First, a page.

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Pancreatic Cancer Risk Factors and Symptoms

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In 2020 an estimated 57,600 Americans were diagnosed with pancreatic cancer in the U.S. Sadly, more than 47,050 lost their lives to the disease. Pancreatic cancer is the third leading cause of cancer-related death in the United States, with more people dying from pancreatic cancer than breast cancer. Can anything be done to prevent this dangerous disease? How can you tell if you are experiencing symptoms and who is most at risk throughout their lives? We’re providing these answers so that you can stay vigilant and stay safe.

As with all forms of cancer, early detection is crucial to survival. While pancreatic cancer is mostly incurable, if caught early, it can be treated. Up to ten percent of early diagnosed patients who receive treatment can become cancer-free. The average survival time is three to three-and-a-half years for those who receive a diagnosis before the tumor spreads or grows.

What is Pancreatic Cancer?

The pancreas is an abdominal organ that lies behind the lower part of the stomach. The pancreas releases enzymes that help with digestion and creates hormones to help manage blood sugar. Cancerous and non-cancerous tumors can grow in the tissues of the organ. The most common form of cancer begins in the cells that line the ducts that move enzymes out of the organ. This type of tumor is known as pancreatic ductal adenocarcinoma.

Pancreatic Cancer Symptoms

Pancreatic cancer often does not cause any symptoms until it spreads to nearby organs, which is partly why it has such a high fatality rate. When patients do begin to experience symptoms, they often include:

  • Abdominal pain often felt in the back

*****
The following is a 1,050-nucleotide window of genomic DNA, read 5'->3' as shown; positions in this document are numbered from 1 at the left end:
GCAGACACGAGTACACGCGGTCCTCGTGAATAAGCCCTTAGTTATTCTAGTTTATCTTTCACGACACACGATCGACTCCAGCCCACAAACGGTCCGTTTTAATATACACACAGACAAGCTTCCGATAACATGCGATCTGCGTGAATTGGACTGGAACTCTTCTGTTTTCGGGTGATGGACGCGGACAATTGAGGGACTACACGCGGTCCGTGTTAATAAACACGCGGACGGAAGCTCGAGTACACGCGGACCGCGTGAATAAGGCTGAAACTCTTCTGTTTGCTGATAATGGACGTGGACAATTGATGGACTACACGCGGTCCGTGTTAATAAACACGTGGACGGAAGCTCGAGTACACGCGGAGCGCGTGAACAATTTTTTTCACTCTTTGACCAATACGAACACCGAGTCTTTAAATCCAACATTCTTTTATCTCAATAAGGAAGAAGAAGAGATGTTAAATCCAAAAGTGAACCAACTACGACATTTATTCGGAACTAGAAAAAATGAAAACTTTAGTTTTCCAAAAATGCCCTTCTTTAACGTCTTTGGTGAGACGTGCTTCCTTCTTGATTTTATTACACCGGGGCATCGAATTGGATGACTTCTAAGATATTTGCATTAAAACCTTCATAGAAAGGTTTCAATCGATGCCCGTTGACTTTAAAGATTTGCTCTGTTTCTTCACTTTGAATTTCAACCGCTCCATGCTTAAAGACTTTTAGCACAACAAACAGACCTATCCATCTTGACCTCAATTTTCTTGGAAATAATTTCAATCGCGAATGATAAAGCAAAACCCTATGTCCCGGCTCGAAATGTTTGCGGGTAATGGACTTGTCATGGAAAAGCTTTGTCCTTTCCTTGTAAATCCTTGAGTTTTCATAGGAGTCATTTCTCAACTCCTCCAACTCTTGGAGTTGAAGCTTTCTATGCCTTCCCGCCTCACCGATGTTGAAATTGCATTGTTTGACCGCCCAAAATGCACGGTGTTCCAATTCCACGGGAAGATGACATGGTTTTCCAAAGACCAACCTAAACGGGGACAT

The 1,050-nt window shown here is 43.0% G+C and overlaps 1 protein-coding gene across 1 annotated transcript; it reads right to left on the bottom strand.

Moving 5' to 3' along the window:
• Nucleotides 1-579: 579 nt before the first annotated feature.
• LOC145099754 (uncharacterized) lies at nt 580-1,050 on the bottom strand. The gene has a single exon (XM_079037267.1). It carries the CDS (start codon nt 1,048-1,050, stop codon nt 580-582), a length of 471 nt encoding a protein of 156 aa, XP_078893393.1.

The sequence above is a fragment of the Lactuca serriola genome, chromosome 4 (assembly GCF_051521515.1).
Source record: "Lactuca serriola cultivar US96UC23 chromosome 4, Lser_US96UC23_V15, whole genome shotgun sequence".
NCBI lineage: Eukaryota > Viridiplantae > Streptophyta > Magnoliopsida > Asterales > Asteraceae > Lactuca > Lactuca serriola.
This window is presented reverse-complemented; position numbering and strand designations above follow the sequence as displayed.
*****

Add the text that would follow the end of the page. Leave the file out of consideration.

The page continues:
• A Loss of appetite or weight loss
  • Jaundice, or yellowing of the whites of the eyes and skin
  • Fatigue
  • Light-colored stools
  • Dark-colored urine
  • Itchy skin
  • Onset diabetes, or difficulty controlling an existing case of diabetes
  • Blood clots

Who is at Risk of Pancreatic Cancer?

Many controllable factors can increase one’s risk of developing pancreatic cancer, as well as some uncontrollable risk factors. The following can all increase one’s risk of a pancreatic cancer diagnosis:

  • Smoking: Smokers have nearly two times as high of a risk of developing pancreatic cancer as non-smokers; about 25% of pancreatic cancer cases are believed to be caused by cigarette smoking.
  • Age: Most pancreatic cancer patients are over age 45, and the average age at diagnosis is 70.
  • Family History: There is some indication that pancreatic cancer may run in families.
  • Sex: Men are at a greater risk than women, although this may be associated with their higher tobacco use rate.
  • Diet: People whose diets are high in sugar or red meat are at increased pancreatic cancer risk.
  • Obesity: Individuals with a body mass index (BMI) of 30 or more are about 20% more likely to develop pancreatic cancer.
  • Chronic Pancreatitis: This is a condition marked by long-term pancreas inflammation. It is often associated with heavy smoking and alcohol use.
  • Diabetes: Patients with diabetes, and particularly type II diabetes, are at an increased risk of pancreatic cancer.
  • Race: African Americans are slightly at greater risk of pancreatic cancer, although this may be due to their greater risk of other factors such as diabetes, obesity, and tobacco use.
  • Chemical Exposure: Individuals exposed to some chemical hazards during work, particularly metal workers and those who work near dry cleaning chemicals, are at increased risk.

When to Talk to Your Doctor

Leading a healthy lifestyle, having a primary care provider, and participating in regular wellness screenings are all factors that can mitigate your risk of developing a variety of dangerous conditions. When it comes to cancer, early diagnosis and treatment are crucial to successful treatment and recovery. If you believe that you may be at risk of pancreatic cancer, or are suffering from symptoms, talk to your doctor. If you need help quitting smoking, reducing your alcohol use, or improving your diet, your doctor can provide resources to help you get healthy and lower your risk of a cancer diagnosis.